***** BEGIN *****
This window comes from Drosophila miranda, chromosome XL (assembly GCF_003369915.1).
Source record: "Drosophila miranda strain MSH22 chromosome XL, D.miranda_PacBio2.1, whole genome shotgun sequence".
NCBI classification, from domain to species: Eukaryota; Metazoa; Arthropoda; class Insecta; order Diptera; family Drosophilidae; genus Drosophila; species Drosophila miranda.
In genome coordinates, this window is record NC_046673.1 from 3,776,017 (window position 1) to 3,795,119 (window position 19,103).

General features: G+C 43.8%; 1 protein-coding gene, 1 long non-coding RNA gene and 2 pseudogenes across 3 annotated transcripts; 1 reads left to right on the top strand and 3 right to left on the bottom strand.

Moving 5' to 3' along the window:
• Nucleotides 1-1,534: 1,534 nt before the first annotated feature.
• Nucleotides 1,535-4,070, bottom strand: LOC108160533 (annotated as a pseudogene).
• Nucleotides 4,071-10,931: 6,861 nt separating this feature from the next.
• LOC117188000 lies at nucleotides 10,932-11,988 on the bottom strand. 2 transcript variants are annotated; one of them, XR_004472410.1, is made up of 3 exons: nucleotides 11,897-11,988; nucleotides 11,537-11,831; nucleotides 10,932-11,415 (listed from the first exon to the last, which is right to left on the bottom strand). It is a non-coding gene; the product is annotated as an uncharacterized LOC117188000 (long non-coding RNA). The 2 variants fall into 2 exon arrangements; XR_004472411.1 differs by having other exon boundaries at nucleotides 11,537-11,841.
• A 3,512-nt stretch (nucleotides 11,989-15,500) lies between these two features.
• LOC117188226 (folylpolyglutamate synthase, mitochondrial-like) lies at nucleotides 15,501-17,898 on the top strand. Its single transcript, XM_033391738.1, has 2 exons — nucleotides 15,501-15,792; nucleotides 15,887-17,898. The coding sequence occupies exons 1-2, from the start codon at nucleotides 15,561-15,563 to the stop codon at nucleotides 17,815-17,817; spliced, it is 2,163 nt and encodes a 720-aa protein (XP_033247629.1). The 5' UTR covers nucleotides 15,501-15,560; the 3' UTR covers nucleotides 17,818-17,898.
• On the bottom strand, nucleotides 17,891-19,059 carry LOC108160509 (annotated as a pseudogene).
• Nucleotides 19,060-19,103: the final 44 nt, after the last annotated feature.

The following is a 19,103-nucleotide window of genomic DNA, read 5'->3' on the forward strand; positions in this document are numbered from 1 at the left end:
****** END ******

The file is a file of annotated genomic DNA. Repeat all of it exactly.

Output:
This window comes from Drosophila miranda, chromosome XL (assembly GCF_003369915.1).
Source record: "Drosophila miranda strain MSH22 chromosome XL, D.miranda_PacBio2.1, whole genome shotgun sequence".
NCBI classification, from domain to species: Eukaryota; Metazoa; Arthropoda; class Insecta; order Diptera; family Drosophilidae; genus Drosophila; species Drosophila miranda.
In genome coordinates, this window is record NC_046673.1 from 3,776,017 (window position 1) to 3,795,119 (window position 19,103).

General features: G+C 43.8%; 1 protein-coding gene, 1 long non-coding RNA gene and 2 pseudogenes across 3 annotated transcripts; 1 reads left to right on the top strand and 3 right to left on the bottom strand.

Moving 5' to 3' along the window:
• Nucleotides 1-1,534: 1,534 nt before the first annotated feature.
• Nucleotides 1,535-4,070, bottom strand: LOC108160533 (annotated as a pseudogene).
• Nucleotides 4,071-10,931: 6,861 nt separating this feature from the next.
• LOC117188000 lies at nucleotides 10,932-11,988 on the bottom strand. 2 transcript variants are annotated; one of them, XR_004472410.1, is made up of 3 exons: nucleotides 11,897-11,988; nucleotides 11,537-11,831; nucleotides 10,932-11,415 (listed from the first exon to the last, which is right to left on the bottom strand). It is a non-coding gene; the product is annotated as an uncharacterized LOC117188000 (long non-coding RNA). The 2 variants fall into 2 exon arrangements; XR_004472411.1 differs by having other exon boundaries at nucleotides 11,537-11,841.
• A 3,512-nt stretch (nucleotides 11,989-15,500) lies between these two features.
• LOC117188226 (folylpolyglutamate synthase, mitochondrial-like) lies at nucleotides 15,501-17,898 on the top strand. Its single transcript, XM_033391738.1, has 2 exons — nucleotides 15,501-15,792; nucleotides 15,887-17,898. The coding sequence occupies exons 1-2, from the start codon at nucleotides 15,561-15,563 to the stop codon at nucleotides 17,815-17,817; spliced, it is 2,163 nt and encodes a 720-aa protein (XP_033247629.1). The 5' UTR covers nucleotides 15,501-15,560; the 3' UTR covers nucleotides 17,818-17,898.
• On the bottom strand, nucleotides 17,891-19,059 carry LOC108160509 (annotated as a pseudogene).
• Nucleotides 19,060-19,103: the final 44 nt, after the last annotated feature.

The following is a 19,103-nucleotide window of genomic DNA, read 5'->3' on the forward strand; positions in this document are numbered from 1 at the left end: